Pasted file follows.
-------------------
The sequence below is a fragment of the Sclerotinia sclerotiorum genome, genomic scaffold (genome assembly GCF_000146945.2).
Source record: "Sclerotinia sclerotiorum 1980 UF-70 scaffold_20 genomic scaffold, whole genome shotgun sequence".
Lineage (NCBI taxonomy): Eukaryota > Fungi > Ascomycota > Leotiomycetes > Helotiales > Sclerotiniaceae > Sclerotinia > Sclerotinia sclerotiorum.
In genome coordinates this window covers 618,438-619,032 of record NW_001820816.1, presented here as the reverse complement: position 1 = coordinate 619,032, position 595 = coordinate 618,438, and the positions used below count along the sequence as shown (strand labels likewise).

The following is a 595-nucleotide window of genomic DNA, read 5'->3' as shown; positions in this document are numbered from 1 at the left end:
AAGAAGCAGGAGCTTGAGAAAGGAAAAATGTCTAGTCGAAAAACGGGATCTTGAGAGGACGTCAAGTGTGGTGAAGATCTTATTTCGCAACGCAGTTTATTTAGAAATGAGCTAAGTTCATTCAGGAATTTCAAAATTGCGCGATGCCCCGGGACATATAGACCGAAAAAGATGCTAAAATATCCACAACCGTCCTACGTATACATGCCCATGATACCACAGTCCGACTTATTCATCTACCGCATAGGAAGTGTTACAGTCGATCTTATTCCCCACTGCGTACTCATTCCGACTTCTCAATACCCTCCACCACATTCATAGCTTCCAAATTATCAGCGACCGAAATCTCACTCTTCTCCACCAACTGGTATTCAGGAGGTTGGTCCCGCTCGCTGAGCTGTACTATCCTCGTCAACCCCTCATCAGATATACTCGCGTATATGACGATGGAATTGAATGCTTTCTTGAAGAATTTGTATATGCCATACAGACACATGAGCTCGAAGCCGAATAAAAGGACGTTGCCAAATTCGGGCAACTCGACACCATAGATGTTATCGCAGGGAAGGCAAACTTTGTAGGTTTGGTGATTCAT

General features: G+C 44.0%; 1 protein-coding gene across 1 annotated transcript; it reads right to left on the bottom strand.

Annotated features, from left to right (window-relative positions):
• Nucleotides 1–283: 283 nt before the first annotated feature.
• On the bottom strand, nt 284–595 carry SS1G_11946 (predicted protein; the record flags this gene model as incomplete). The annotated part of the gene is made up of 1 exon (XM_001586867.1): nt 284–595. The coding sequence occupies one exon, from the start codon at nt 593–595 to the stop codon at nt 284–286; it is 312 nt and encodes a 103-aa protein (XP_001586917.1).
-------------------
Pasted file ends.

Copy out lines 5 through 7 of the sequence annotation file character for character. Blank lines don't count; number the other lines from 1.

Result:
The following is a 595-nucleotide window of genomic DNA, read 5'->3' as shown; positions in this document are numbered from 1 at the left end:
AAGAAGCAGGAGCTTGAGAAAGGAAAAATGTCTAGTCGAAAAACGGGATCTTGAGAGGACGTCAAGTGTGGTGAAGATCTTATTTCGCAACGCAGTTTATTTAGAAATGAGCTAAGTTCATTCAGGAATTTCAAAATTGCGCGATGCCCCGGGACATATAGACCGAAAAAGATGCTAAAATATCCACAACCGTCCTACGTATACATGCCCATGATACCACAGTCCGACTTATTCATCTACCGCATAGGAAGTGTTACAGTCGATCTTATTCCCCACTGCGTACTCATTCCGACTTCTCAATACCCTCCACCACATTCATAGCTTCCAAATTATCAGCGACCGAAATCTCACTCTTCTCCACCAACTGGTATTCAGGAGGTTGGTCCCGCTCGCTGAGCTGTACTATCCTCGTCAACCCCTCATCAGATATACTCGCGTATATGACGATGGAATTGAATGCTTTCTTGAAGAATTTGTATATGCCATACAGACACATGAGCTCGAAGCCGAATAAAAGGACGTTGCCAAATTCGGGCAACTCGACACCATAGATGTTATCGCAGGGAAGGCAAACTTTGTAGGTTTGGTGATTCAT

General features: G+C 44.0%; 1 protein-coding gene across 1 annotated transcript; it reads right to left on the bottom strand.